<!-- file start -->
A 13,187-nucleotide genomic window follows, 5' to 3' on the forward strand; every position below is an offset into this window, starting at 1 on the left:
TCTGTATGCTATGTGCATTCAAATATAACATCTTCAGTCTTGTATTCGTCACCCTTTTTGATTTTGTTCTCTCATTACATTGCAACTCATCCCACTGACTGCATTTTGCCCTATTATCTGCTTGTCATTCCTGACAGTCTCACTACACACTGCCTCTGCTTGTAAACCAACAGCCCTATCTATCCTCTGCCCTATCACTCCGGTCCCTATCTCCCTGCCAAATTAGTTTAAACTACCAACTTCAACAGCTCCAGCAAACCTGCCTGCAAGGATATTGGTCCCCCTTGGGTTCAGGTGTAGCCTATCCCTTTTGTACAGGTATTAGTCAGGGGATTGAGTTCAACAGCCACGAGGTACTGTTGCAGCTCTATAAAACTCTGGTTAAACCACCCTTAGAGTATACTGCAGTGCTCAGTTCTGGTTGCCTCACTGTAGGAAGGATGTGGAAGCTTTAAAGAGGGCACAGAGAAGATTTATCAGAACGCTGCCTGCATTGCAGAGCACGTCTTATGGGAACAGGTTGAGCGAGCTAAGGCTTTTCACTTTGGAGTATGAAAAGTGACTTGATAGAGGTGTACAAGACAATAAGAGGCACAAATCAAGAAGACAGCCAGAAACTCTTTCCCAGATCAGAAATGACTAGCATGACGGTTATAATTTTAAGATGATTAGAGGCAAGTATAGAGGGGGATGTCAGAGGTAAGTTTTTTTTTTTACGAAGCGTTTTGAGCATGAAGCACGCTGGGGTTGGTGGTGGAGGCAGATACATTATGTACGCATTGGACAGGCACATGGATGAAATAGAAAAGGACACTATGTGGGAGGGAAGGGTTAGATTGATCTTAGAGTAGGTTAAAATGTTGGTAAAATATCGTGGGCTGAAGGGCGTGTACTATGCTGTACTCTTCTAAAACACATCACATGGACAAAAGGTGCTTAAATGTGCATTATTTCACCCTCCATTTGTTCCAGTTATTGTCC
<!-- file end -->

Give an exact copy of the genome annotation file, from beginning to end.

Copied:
A 13,187-nucleotide genomic window follows, 5' to 3' on the forward strand; every position below is an offset into this window, starting at 1 on the left:
TCTGTATGCTATGTGCATTCAAATATAACATCTTCAGTCTTGTATTCGTCACCCTTTTTGATTTTGTTCTCTCATTACATTGCAACTCATCCCACTGACTGCATTTTGCCCTATTATCTGCTTGTCATTCCTGACAGTCTCACTACACACTGCCTCTGCTTGTAAACCAACAGCCCTATCTATCCTCTGCCCTATCACTCCGGTCCCTATCTCCCTGCCAAATTAGTTTAAACTACCAACTTCAACAGCTCCAGCAAACCTGCCTGCAAGGATATTGGTCCCCCTTGGGTTCAGGTGTAGCCTATCCCTTTTGTACAGGTATTAGTCAGGGGATTGAGTTCAACAGCCACGAGGTACTGTTGCAGCTCTATAAAACTCTGGTTAAACCACCCTTAGAGTATACTGCAGTGCTCAGTTCTGGTTGCCTCACTGTAGGAAGGATGTGGAAGCTTTAAAGAGGGCACAGAGAAGATTTATCAGAACGCTGCCTGCATTGCAGAGCACGTCTTATGGGAACAGGTTGAGCGAGCTAAGGCTTTTCACTTTGGAGTATGAAAAGTGACTTGATAGAGGTGTACAAGACAATAAGAGGCACAAATCAAGAAGACAGCCAGAAACTCTTTCCCAGATCAGAAATGACTAGCATGACGGTTATAATTTTAAGATGATTAGAGGCAAGTATAGAGGGGGATGTCAGAGGTAAGTTTTTTTTTTTACGAAGCGTTTTGAGCATGAAGCACGCTGGGGTTGGTGGTGGAGGCAGATACATTATGTACGCATTGGACAGGCACATGGATGAAATAGAAAAGGACACTATGTGGGAGGGAAGGGTTAGATTGATCTTAGAGTAGGTTAAAATGTTGGTAAAATATCGTGGGCTGAAGGGCGTGTACTATGCTGTACTCTTCTAAAACACATCACATGGACAAAAGGTGCTTAAATGTGCATTATTTCACCCTCCATTTGTTCCAGTTATTGTCC